[spiːtʃ] or [spitʃ]
(noun.) (language) communication by word of mouth; 'his speech was garbled'; 'he uttered harsh language'; 'he recorded the spoken language of the streets'.
(noun.) the exchange of spoken words; 'they were perfectly comfortable together without speech'.
(noun.) something spoken; 'he could hear them uttering merry speeches'.
(n.) The faculty of uttering articulate sounds or words; the faculty of expressing thoughts by words or articulate sounds; the power of speaking.
(n.) he act of speaking; that which is spoken; words, as expressing ideas; language; conversation.
(n.) A particular language, as distinct from others; a tongue; a dialect.
(n.) Talk; mention; common saying.
(n.) formal discourse in public; oration; harangue.
(n.) ny declaration of thoughts.
(v. i. & t.) To make a speech; to harangue.
n. . Articulate utterance.. Language, tongue, vernacular, idiom, dialect, LINGO.. Talk, parlance, verbal intercourse, oral communication.. Oration, discourse, address, harangue.
SYN:Address, oration, harangue, discourse,[See COGITATE]
n. that which is spoken: language: the power of speaking: manner of speech oration: any declaration of thoughts: mention: colloquy: conference.—ns. Speech′-craft the science of language: the gift of speech; Speech′-crī′er one who hawked the broadsides containing the dying speeches of persons executed once common; Speech′-day the public day at the close of a school year.—adj. Speech′ful loquacious.—ns. Speechificā′tion the act of making harangues; Speech′ifīer.—v.i. Speech′ify to make speeches harangue (implying contempt).—adj. Speech′less destitute or deprived of the power of speech.—adv. Speech′lessly.—ns. Speech′lessness; Speech′-māk′er one accustomed to speak in public; Speech′-māk′ing a formal speaking before an assembly; Speech′-read′ing the art of following spoken words by observing the speaker's lips as taught to deaf-mutes.
- I beg you will not do anything of the kind, Tertius, said Rosamond, looking at him with something more marked than usual in her speech. 乔治·艾略特. 米德尔马契.
- After this strange speech, she lay silent for some time. 查尔斯·狄更斯. 艰难时事.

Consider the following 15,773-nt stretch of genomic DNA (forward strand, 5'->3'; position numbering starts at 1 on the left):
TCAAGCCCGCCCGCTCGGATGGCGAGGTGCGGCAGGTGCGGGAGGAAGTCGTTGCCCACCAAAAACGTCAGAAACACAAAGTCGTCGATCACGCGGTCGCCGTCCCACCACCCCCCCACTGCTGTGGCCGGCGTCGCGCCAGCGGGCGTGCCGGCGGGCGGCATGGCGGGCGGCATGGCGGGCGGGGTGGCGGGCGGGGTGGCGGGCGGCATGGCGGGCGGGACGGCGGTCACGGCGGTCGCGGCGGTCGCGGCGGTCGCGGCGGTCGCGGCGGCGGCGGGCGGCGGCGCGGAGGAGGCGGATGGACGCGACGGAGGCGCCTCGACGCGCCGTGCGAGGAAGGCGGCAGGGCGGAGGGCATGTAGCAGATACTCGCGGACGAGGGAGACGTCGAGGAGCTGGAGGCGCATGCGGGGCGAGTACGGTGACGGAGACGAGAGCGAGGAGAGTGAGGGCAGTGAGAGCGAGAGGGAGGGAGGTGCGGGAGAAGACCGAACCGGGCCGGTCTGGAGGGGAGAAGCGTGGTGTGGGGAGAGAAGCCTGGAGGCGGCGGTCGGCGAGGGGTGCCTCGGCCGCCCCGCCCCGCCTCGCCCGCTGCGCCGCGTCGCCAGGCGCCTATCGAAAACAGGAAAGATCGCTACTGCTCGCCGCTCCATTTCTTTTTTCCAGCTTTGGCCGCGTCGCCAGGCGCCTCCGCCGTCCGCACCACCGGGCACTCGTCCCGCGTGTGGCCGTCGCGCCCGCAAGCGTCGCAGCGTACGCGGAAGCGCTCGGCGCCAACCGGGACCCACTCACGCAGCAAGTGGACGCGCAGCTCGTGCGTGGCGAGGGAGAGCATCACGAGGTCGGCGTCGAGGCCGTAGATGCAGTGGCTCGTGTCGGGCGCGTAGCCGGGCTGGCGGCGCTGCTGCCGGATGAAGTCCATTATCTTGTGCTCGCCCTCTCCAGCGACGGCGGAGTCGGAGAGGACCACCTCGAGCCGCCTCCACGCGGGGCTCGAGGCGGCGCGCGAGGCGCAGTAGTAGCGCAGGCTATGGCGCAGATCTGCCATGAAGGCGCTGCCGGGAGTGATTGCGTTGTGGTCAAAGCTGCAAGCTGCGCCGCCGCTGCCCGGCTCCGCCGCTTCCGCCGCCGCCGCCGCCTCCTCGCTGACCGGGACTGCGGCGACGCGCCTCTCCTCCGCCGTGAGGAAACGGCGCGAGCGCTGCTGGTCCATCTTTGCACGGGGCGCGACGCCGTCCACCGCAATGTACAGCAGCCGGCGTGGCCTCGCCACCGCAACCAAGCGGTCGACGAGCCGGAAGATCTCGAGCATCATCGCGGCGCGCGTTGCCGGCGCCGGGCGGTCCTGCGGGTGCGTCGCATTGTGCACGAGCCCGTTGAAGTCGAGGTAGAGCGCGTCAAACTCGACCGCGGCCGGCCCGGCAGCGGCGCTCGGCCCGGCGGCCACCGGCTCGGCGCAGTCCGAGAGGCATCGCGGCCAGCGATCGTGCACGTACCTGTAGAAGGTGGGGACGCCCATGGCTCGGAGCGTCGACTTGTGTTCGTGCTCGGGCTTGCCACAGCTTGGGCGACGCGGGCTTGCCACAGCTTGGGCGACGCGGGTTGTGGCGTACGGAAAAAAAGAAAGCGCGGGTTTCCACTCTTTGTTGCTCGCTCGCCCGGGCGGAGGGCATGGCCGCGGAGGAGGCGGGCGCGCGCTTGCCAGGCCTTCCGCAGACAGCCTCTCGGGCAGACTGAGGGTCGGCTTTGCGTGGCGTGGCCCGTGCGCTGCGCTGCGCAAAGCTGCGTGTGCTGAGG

- Two things displeased Cedric in this speech. 沃尔特·司各特. 艾凡赫.
- His speech had been whispered, broken, and indistinct; but by a great effort he had made it plain enough to be unmistakeable. 查尔斯·狄更斯. 我们共同的朋友.
- The idea did not originate in my own discernment, I am bound to confess, but in a speech of Rosa Dartle's. 查尔斯·狄更斯. 大卫·科波菲尔.
- Another pause therefore of many minutes' duration, succeeded this speech, and Lucy was still the first to end it. 简·奥斯汀. 理智与情感.
- This was the sum of my speech, delivered with great improprieties and hesitation. 乔纳森·斯威夫特. 格列佛游记.
- She paused again, a little breathless with the unwonted length of her speech, and sat with her lips slightly parted and a deep blush on her cheeks. 伊迪丝·华顿. 纯真年代.
- Here Sam sat down with a pleasant smile, and his speech having been vociferously applauded, the company broke up. 查尔斯·狄更斯. 匹克威克外传.
- Ancient remains point to a much wider distribution of the Basque speech and people over Spain. 赫伯特·乔治·威尔斯. 世界史纲.
- Gerty knelt beside her, waiting, with the patience born of experience, till this gust of misery should loosen fresh speech. 伊迪丝·华顿. 快乐之家.
- She held her breath to hear the end of his speech. 伊丽莎白·盖斯凯尔. 南方与北方.
- Crispin listened to this speech without moving a muscle, but a strange look came into his eyes. 弗格斯·休姆. 奇幻岛.
- A word in earnest is as good as a speech. 查尔斯·狄更斯. 荒凉山庄.
- They understood how difficult it is to transmit knowledge without putting initiative in jeopardy and that quiet int ellect is easily dismayed in the presence of bold speech. 李贝. 西洋科学史.
- You have no idea how these enigmatic speeches pique my curiosity. 弗格斯·休姆. 奇幻岛.
- But this good old Mr. Woodhouse, I wish you had heard his gallant speeches to me at dinner. 简·奥斯汀. 爱玛.
- Party speeches were delivered, which clothed the question in cant, and veiled its simple meaning in a woven wind of words. 玛丽·雪莱. 最后一个人.
- They made speeches, and passed resolutions, and put their names down, and printed off thousands of prospectuses. 威尔基·柯林斯. 白衣女人.
- These were all the speeches that were made, and I recommend them to parties who present policemen with gold watches, as models of brevity and point. 马克·吐温. 傻子出国记.
- Rosamond had a placid but strong answer to such speeches. 乔治·艾略特. 米德尔马契.
- Papers containing reports of these speeches immediately reached the Northern States, and they were republished. 尤利西斯·格兰特. U．S．格兰特的个人回忆录.
- We had one of those celebrated dinners that only Mr. Childs could give, and I heard speeches from Charles Francis Adams and different people. 弗兰克·刘易斯·戴尔. 爱迪生的生平和发明.
- One longs to be high-flown, and make speeches like Corneille, after it. 戴维·赫伯特·劳伦斯. 恋爱中的女人.
- I only puzzle them, and oblige them to make civil speeches. 简·奥斯汀. 曼斯菲尔德庄园.
- These speeches of Mr. Davis were not long in reaching Sherman. 尤利西斯·格兰特. U．S．格兰特的个人回忆录.
- Speeches were in order, but it is doubtful whether it would have been safe just then to make other than patriotic ones. 尤利西斯·格兰特. U．S．格兰特的个人回忆录.
- His speeches began to turn on platitudes--on the vague idealism and indisputable moralities of the Decalogue and the Sermon on the Mount. 沃尔特·李普曼. 政治序论.
- Of all his playful speeches (playful, yet always fully meaning what they expressed) none seemed to be more to the taste of Mr. Jarndyce than this. 查尔斯·狄更斯. 荒凉山庄.
- Only one of my stupid speeches. 路易莎·梅·奥尔科特. 小妇人.